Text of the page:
Harrison, Elizabeth (1849–1927)
Harrison, Elizabeth (1849–1927)
American educational reformer, author, and lecturer. Born on September 1, 1849, in Athens, Kentucky; died on October 31, 1927, in San Antonio, Texas; daughter of Isaac Webb and Elizabeth Thompson (Bullock) Harrison; studied with Halsey Ives, director of the St. Louis Art Museum (1882); studied with Susan E. Blow; studied with Maria Eraus-Boelté; studied abroad with Henrietta Breyman Schrader in Berlin and Baroness von Marenholtz-Bülow in Dresden.
Elizabeth Harrison was born in 1849 in Athens, Kentucky, one of five children raised in an intellectually stimulating environment where reading was a cherished pastime. When she was seven, the family moved to Davenport, Iowa, where Elizabeth and her sisters enjoyed staging plays of Biblical stories and other classics for the neighborhood children. She excelled in Davenport's public schools—graduating first in her class—although science was the only subject of real interest to her.
On a visit to Chicago, Harrison's interests broadened to include the fledgling kindergarten movement. She soon enrolled in Alice Harvey Whiting Putnam 's training classes for kindergarten teachers and graduated in 1880. After further training in Davenport, in New York City, and with Susan E. Blow in St. Louis, she settled in Chicago and established her career there. Together with Putnam, she founded the Chicago Kindergarten Club to provide teachers with a means to improve their teaching skills and to advance the kindergarten cause. Mothers were invited to join in discussion groups about education, and soon Harrison was lecturing throughout the area. Many of the elite families of the time participated in her discussions and she was able to persuade a group of them to underwrite a course of literary lectures conducted by Denton J. Snider, a philosopher, educator and critic.
In 1887, Harrison's training program became institutionalized as the Chicago Kindergarten Training School. She then studied abroad with Henrietta Breyman Schrader in Berlin and Baroness von Marenholtz-Bülow in Dresden. Under their influence, she changed the name of her school to the Chicago Kindergarten College and changed the curriculum to a three-year course. The school underwent several more name changes, including the National Kindergarten College (1912) and the National Kindergarten and Elementary College (1917). In 1930, after Harrison's death, it would become the National College of Education. Harrison, encouraged by the favorable public response to her programs, held national conferences for mothers in 1894, 1895, and 1896. These conferences paved the way for Alice McLellan Birney 's National Congress of Mothers, which later became the National Congress of Parents and Teachers. The Chicago Kindergarten Club and the Chicago Kindergarten College sponsored a lecture series of eminent scholars and educators, conducted from 1887 to 1894, under the name Chicago Literary Schools.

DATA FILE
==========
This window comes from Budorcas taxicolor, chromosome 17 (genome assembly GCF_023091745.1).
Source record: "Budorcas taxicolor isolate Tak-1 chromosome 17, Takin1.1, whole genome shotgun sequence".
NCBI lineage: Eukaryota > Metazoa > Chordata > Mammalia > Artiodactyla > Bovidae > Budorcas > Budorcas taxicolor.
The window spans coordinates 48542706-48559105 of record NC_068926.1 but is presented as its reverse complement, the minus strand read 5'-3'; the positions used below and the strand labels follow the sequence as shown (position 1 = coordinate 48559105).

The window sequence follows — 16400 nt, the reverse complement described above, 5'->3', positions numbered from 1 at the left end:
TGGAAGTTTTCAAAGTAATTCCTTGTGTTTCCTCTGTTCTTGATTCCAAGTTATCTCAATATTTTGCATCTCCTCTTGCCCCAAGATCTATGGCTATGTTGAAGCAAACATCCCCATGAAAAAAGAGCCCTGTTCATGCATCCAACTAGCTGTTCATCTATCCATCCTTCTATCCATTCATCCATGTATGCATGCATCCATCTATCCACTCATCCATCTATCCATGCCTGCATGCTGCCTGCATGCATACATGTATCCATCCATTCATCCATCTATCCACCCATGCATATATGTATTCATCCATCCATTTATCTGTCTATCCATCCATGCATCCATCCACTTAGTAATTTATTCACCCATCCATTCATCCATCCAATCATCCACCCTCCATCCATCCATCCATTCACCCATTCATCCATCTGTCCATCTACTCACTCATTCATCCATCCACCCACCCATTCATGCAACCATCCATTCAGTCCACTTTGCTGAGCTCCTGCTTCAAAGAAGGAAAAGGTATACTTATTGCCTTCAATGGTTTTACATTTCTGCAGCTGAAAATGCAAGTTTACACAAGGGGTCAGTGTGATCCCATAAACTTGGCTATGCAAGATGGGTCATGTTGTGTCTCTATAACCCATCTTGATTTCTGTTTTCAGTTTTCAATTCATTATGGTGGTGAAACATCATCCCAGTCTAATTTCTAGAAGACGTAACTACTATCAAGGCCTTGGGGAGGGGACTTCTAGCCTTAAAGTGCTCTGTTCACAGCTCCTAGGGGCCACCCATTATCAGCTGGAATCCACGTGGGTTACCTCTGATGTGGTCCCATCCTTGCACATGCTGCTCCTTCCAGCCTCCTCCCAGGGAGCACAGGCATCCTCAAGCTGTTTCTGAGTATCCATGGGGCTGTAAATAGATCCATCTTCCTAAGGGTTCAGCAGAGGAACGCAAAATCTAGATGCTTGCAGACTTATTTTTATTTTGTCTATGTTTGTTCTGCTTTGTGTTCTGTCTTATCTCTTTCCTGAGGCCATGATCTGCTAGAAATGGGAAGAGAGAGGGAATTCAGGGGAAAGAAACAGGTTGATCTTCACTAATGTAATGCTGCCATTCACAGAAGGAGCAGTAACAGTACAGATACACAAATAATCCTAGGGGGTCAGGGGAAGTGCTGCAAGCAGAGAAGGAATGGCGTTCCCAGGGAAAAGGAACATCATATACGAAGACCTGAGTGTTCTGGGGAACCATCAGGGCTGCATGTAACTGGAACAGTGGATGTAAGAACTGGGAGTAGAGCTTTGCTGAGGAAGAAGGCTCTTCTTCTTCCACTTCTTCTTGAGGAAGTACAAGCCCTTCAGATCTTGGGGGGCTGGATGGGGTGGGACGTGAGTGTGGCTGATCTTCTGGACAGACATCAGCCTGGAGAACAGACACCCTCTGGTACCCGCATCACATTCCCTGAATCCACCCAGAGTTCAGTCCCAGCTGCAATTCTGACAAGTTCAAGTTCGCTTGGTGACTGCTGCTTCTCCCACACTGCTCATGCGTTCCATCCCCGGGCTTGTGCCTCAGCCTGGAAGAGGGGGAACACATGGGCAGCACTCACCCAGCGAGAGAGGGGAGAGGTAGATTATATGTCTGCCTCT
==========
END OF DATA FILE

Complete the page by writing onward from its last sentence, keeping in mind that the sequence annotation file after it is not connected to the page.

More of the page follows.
Elizabeth Harrison set high standards for her students, requiring a high school education or its equivalent for entry. Her three-year course of study included the humanities, sciences, social sciences, the arts, and kindergarten subjects. Until this time, average training schools accepted women with an eighth-grade education and provided only six months of study. Harrison's high standards made it difficult for the college to compete with other schools for students, and she often supported her school with earnings from lectures and book royalties. Despite financial difficulties, the school became a model for the highest standards of kindergarten education.
Harrison suffered frequent bouts of ill health but maintained a busy calendar of lecture tours, traveling throughout the nation addressing groups such as the International Kindergarten Union and the National Education Association. Her lecture series, published in 1890 as A Study of Child Nature, enjoyed more than 50 reprints.
In 1913, Harrison visited with Dr. Maria Montessori , observing her Casa dei Bambini in Rome. After this visit she wrote a report for the U.S. Bureau of Education, Montessori and the Kindergarten. Her writings were influential in her area of expertise and included A Vision of Dante (1891), In Story land (1895), Two Children of the Foot Hills (1900), Some Silent Teachers (1903), Misunderstood Children (1908), Offero, the Giant (1912), When Children Err (1916) and The Unseen Side of Child Life (1922).
Between her lecture schedule, her responsibilities as president of the college, her committee work and the stress of keeping the school financially sound, Harrison's health worsened. She had a heart attack in 1920, resigned her presidency and retired from teaching. Elizabeth Harrison died in San Antonio, Texas on October 31, 1927 and was buried in Oakdale Cemetery in Davenport, Iowa.
James, Edward T., ed. Notable American Women, 1607–1950. Cambridge, MA: The Belknap Press of Harvard University Press, 1971.
McHenry, Robert, ed. Famous American Women. NY: Dover, 1983.
Judith C. Reveal , freelance writer, Greensboro, Maryland